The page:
280 results found
Garcia-Gallastegui A, Iruretagoyena D, Mokhtar M, et al., 2012, Layered Double Hydroxide supported on Multi-wall Carbon Nanotubes: preparation and CO2 sorption characteristics, J. Mater. Chem., Vol: 22
Cunningham G, Lotya M, Cucinotta CS, et al., 2012, Solvent Exfoliation of Transition Metal Dichalcogenides: Dispersibility of Exfoliated Nanosheets Varies Only Weakly between Compounds, ACS NANO, Vol: 6, Pages: 3468-3480, ISSN: 1936-0851
Celaya Sanfiz A, Garcia-Gallastegui A, Iruretagoyena D, et al., 2012, Self condensation of acetone over Mg-Al layered double hydroxide supported on multi-walled carbon nanotube catalysts
Fogden S, Howard CA, Heenan RK, et al., 2012, Scalable Method for the Reductive Dissolution, Purification, and Separation of Single-Walled Carbon Nanotubes, ACS NANO, Vol: 6, Pages: 54-62, ISSN: 1936-0851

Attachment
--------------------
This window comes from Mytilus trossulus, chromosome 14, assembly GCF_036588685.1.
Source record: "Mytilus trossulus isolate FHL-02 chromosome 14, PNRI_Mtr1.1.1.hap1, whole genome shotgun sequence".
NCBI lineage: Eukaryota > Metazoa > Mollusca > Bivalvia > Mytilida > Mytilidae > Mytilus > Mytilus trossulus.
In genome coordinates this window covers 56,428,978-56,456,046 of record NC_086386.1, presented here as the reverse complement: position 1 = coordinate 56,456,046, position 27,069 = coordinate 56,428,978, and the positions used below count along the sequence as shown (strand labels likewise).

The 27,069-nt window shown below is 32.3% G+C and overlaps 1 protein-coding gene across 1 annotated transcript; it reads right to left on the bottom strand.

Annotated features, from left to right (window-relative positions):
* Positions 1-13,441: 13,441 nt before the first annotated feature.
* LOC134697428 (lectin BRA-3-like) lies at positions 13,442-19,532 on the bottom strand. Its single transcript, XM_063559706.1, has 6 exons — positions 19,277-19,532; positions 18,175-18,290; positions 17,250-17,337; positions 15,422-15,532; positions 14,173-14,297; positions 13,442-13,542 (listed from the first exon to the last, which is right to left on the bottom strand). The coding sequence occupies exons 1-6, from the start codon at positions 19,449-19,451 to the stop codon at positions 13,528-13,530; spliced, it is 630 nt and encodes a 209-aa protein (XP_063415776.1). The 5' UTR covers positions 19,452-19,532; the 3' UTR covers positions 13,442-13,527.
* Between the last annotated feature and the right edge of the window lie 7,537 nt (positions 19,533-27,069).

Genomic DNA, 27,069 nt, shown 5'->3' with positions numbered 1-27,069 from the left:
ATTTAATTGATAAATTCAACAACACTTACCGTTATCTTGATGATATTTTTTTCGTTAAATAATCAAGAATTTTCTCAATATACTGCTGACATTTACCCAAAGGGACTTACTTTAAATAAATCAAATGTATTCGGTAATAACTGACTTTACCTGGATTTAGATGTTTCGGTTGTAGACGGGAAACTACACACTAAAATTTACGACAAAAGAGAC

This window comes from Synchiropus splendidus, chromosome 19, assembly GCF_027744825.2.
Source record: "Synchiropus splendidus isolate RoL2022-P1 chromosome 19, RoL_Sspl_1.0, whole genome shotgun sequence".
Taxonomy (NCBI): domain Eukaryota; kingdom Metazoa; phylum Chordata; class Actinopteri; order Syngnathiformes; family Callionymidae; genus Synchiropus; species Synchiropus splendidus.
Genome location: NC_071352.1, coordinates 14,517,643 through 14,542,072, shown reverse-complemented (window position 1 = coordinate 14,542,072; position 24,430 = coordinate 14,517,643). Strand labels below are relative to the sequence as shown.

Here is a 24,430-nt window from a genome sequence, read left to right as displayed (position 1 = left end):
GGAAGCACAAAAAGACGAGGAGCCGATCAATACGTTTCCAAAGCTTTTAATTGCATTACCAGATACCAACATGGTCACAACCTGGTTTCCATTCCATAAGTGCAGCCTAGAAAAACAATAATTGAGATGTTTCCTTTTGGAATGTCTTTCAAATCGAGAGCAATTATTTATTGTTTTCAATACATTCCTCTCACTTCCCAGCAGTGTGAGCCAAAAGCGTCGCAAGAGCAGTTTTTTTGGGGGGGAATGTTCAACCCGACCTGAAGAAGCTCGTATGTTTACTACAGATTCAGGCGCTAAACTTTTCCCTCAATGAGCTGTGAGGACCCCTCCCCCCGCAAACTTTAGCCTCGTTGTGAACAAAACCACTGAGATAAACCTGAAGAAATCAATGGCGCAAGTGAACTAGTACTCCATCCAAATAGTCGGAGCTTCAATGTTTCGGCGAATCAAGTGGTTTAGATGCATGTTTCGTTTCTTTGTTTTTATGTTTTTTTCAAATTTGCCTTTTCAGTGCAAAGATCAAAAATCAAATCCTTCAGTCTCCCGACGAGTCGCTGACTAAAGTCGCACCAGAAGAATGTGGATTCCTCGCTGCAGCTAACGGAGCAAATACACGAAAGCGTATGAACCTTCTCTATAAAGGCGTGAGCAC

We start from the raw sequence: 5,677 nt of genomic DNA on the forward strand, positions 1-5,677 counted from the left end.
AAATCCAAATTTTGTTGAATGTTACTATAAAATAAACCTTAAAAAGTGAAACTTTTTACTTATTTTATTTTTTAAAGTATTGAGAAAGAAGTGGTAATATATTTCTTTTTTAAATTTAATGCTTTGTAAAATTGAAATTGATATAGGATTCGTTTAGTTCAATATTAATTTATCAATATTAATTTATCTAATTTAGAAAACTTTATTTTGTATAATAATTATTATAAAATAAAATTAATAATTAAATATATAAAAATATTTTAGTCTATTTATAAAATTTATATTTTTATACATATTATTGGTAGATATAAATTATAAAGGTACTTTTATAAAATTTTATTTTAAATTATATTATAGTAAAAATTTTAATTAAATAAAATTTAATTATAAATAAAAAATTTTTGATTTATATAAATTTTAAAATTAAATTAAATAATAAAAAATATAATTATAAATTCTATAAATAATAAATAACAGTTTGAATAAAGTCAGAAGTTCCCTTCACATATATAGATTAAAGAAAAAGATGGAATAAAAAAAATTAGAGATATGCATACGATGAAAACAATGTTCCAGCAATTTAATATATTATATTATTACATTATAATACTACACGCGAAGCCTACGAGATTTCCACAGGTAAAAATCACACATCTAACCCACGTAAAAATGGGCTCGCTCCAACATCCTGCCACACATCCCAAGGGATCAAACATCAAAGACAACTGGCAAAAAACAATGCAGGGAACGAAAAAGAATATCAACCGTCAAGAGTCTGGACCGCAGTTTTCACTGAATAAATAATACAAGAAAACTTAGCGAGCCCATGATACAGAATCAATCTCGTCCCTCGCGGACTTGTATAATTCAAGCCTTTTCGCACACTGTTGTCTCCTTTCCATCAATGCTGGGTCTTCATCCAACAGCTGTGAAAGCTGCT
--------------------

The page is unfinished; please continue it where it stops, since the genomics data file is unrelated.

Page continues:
Menzel R, Cottam BF, Ziemian SC, et al., 2012, Two-stage, non-hydrolytic synthesis for improved control of TiO2 nanorod formation, JOURNAL OF MATERIALS CHEMISTRY, Vol: 22, Pages: 12172-12178, ISSN: 0959-9428
Bismarck A, Carreyette S, Fontana QPV, et al., 2012, Multifunctional epoxy resin for structural supercapacitors, ECCM 2012 - Composites at Venice, Proceedings of the 15th European Conference on Composite Materials